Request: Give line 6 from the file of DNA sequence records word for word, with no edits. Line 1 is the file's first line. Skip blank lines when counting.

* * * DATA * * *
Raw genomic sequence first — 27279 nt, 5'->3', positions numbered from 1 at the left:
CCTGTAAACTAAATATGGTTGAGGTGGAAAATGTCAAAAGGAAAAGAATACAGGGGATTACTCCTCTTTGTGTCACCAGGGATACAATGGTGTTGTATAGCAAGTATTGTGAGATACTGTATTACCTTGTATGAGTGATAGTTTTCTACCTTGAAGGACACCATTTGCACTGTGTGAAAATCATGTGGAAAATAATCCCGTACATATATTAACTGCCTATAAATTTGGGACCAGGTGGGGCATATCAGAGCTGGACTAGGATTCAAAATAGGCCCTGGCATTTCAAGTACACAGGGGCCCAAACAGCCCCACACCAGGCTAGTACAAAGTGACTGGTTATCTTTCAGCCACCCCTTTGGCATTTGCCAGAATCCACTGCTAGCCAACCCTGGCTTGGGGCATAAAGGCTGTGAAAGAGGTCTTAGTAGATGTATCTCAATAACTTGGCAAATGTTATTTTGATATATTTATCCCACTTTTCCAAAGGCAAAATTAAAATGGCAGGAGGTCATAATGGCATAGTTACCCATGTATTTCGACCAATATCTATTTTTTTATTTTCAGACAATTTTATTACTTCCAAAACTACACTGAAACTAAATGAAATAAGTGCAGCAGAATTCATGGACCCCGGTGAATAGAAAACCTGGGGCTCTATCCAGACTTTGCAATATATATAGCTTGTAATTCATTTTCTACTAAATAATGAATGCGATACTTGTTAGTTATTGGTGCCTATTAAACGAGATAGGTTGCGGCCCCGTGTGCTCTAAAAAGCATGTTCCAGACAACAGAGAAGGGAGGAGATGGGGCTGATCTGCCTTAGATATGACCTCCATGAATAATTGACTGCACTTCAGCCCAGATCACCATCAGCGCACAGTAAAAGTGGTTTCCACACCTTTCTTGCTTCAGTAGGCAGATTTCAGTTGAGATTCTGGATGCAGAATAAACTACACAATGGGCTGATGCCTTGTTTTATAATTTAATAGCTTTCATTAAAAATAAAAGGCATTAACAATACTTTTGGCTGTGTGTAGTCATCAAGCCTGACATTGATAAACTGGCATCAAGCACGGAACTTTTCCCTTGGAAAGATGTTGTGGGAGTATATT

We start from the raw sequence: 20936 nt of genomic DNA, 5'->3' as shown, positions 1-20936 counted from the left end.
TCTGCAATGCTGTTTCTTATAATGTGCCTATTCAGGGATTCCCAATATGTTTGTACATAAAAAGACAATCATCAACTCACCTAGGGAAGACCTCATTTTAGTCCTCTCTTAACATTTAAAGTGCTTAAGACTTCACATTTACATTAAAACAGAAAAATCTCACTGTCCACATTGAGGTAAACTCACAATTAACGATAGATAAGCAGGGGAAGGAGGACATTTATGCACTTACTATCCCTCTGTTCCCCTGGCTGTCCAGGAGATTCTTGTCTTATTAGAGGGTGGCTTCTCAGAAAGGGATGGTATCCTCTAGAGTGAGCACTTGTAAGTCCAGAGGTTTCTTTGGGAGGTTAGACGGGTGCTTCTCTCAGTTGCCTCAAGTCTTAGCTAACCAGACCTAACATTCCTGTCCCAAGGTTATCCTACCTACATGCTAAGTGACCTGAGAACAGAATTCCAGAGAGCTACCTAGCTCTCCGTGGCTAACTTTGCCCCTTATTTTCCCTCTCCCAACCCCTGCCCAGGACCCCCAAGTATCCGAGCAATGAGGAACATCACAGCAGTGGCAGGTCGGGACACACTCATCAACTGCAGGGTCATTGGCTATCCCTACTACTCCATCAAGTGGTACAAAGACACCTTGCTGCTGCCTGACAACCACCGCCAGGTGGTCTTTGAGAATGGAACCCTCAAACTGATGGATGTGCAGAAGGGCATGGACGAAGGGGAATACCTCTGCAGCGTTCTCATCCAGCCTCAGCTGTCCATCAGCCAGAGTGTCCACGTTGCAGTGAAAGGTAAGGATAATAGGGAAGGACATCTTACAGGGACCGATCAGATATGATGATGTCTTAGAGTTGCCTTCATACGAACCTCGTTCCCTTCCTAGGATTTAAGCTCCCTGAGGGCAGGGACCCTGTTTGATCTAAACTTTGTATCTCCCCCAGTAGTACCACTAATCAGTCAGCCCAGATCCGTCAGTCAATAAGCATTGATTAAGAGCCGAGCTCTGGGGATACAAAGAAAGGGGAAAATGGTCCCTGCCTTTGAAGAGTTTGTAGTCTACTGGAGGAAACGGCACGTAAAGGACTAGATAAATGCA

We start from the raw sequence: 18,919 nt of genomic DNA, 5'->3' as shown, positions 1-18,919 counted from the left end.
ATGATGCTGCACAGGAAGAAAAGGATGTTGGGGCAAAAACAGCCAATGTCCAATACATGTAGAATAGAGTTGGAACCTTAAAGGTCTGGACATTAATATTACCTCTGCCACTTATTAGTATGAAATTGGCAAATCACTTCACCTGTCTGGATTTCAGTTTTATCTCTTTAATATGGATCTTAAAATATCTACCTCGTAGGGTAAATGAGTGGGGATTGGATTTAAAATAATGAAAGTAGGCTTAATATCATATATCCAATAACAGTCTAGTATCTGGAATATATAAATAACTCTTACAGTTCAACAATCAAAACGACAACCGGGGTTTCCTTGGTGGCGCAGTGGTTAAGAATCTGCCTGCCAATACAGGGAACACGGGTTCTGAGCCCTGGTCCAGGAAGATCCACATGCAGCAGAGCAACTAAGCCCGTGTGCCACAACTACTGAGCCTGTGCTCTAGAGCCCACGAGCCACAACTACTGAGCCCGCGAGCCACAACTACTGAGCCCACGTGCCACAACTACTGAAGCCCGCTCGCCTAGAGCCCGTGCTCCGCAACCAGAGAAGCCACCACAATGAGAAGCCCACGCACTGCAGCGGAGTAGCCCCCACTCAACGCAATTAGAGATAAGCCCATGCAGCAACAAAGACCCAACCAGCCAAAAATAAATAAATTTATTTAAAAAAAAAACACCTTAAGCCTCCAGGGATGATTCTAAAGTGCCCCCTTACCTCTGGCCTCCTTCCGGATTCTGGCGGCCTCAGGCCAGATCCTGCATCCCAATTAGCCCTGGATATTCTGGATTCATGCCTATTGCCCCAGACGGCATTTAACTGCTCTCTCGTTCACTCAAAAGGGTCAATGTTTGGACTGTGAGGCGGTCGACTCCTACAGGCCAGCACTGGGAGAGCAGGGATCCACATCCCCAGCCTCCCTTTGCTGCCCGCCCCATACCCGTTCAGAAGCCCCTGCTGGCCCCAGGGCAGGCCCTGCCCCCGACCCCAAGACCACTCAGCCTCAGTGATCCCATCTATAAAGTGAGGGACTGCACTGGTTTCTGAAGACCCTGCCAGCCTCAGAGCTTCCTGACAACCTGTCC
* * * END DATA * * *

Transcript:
ATGATGCTGCACAGGAAGAAAAGGATGTTGGGGCAAAAACAGCCAATGTCCAATACATGTAGAATAGAGTTGGAACCTTAAAGGTCTGGACATTAATATTACCTCTGCCACTTATTAGTATGAAATTGGCAAATCACTTCACCTGTCTGGATTTCAGTTTTATCTCTTTAATATGGATCTTAAAATATCTACCTCGTAGGGTAAATGAGTGGGGATTGGATTTAAAATAATGAAAGTAGGCTTAATATCATATATCCAATAACAGTCTAGTATCTGGAATATATAAATAACTCTTACAGTTCAACAATCAAAACGACAACCGGGGTTTCCTTGGTGGCGCAGTGGTTAAGAATCTGCCTGCCAATACAGGGAACACGGGTTCTGAGCCCTGGTCCAGGAAGATCCACATGCAGCAGAGCAACTAAGCCCGTGTGCCACAACTACTGAGCCTGTGCTCTAGAGCCCACGAGCCACAACTACTGAGCCCGCGAGCCACAACTACTGAGCCCACGTGCCACAACTACTGAAGCCCGCTCGCCTAGAGCCCGTGCTCCGCAACCAGAGAAGCCACCACAATGAGAAGCCCACGCACTGCAGCGGAGTAGCCCCCACTCAACGCAATTAGAGATAAGCCCATGCAGCAACAAAGACCCAACCAGCCAAAAATAAATAAATTTATTTAAAAAAAAAACACCTTAAGCCTCCAGGGATGATTCTAAAGTGCCCCCTTACCTCTGGCCTCCTTCCGGATTCTGGCGGCCTCAGGCCAGATCCTGCATCCCAATTAGCCCTGGATATTCTGGATTCATGCCTATTGCCCCAGACGGCATTTAACTGCTCTCTCGTTCACTCAAAAGGGTCAATGTTTGGACTGTGAGGCGGTCGACTCCTACAGGCCAGCACTGGGAGAGCAGGGATCCACATCCCCAGCCTCCCTTTGCTGCCCGCCCCATACCCGTTCAGAAGCCCCTGCTGGCCCCAGGGCAGGCCCTGCCCCCGACCCCAAGACCACTCAGCCTCAGTGATCCCATCTATAAAGTGAGGGACTGCACTGGTTTCTGAAGACCCTGCCAGCCTCAGAGCTTCCTGACAACCTGTCC